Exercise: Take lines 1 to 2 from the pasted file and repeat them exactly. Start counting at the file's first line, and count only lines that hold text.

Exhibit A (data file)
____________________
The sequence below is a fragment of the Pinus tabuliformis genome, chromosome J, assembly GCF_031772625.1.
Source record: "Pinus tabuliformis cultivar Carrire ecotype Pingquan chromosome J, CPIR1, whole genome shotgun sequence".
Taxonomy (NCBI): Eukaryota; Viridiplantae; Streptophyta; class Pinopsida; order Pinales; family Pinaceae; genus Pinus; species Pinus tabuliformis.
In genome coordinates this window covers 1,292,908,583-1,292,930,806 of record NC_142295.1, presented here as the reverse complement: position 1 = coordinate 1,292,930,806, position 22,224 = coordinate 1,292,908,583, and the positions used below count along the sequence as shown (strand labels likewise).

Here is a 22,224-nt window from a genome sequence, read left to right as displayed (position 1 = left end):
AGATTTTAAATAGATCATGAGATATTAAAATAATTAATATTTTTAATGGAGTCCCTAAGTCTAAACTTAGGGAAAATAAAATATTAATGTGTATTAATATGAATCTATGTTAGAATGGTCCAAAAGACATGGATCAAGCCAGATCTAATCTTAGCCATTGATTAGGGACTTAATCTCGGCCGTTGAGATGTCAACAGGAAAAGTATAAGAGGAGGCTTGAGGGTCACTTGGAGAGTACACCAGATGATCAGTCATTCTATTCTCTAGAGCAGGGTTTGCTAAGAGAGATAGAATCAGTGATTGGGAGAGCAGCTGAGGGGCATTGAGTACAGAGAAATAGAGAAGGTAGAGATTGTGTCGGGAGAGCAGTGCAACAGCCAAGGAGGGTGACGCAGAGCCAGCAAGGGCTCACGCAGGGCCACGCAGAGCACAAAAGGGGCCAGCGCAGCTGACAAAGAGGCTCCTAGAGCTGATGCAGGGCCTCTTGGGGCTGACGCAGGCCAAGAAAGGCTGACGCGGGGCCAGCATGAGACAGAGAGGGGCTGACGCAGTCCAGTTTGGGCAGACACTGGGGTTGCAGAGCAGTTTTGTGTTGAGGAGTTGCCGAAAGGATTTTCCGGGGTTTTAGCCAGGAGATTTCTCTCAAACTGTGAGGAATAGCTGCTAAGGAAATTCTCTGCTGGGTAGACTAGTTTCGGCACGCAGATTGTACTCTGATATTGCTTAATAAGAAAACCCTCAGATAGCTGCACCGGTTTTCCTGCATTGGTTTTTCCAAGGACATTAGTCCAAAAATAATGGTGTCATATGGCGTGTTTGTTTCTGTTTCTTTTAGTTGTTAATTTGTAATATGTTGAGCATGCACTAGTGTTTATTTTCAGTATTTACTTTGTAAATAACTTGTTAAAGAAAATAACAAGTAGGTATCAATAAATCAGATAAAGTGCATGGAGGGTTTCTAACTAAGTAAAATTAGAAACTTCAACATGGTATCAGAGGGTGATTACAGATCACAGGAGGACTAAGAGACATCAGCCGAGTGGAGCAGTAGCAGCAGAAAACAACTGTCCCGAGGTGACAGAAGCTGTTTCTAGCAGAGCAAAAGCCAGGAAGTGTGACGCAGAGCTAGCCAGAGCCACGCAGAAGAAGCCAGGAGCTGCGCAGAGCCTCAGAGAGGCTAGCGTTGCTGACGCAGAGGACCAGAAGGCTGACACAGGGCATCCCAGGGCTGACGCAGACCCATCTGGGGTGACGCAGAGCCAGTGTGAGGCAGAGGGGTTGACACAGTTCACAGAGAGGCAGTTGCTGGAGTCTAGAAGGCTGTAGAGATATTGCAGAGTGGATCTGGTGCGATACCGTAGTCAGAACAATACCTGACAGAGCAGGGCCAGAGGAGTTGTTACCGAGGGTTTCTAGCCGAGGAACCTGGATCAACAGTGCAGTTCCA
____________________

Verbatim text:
The sequence below is a fragment of the Pinus tabuliformis genome, chromosome J, assembly GCF_031772625.1.
Source record: "Pinus tabuliformis cultivar Carrire ecotype Pingquan chromosome J, CPIR1, whole genome shotgun sequence".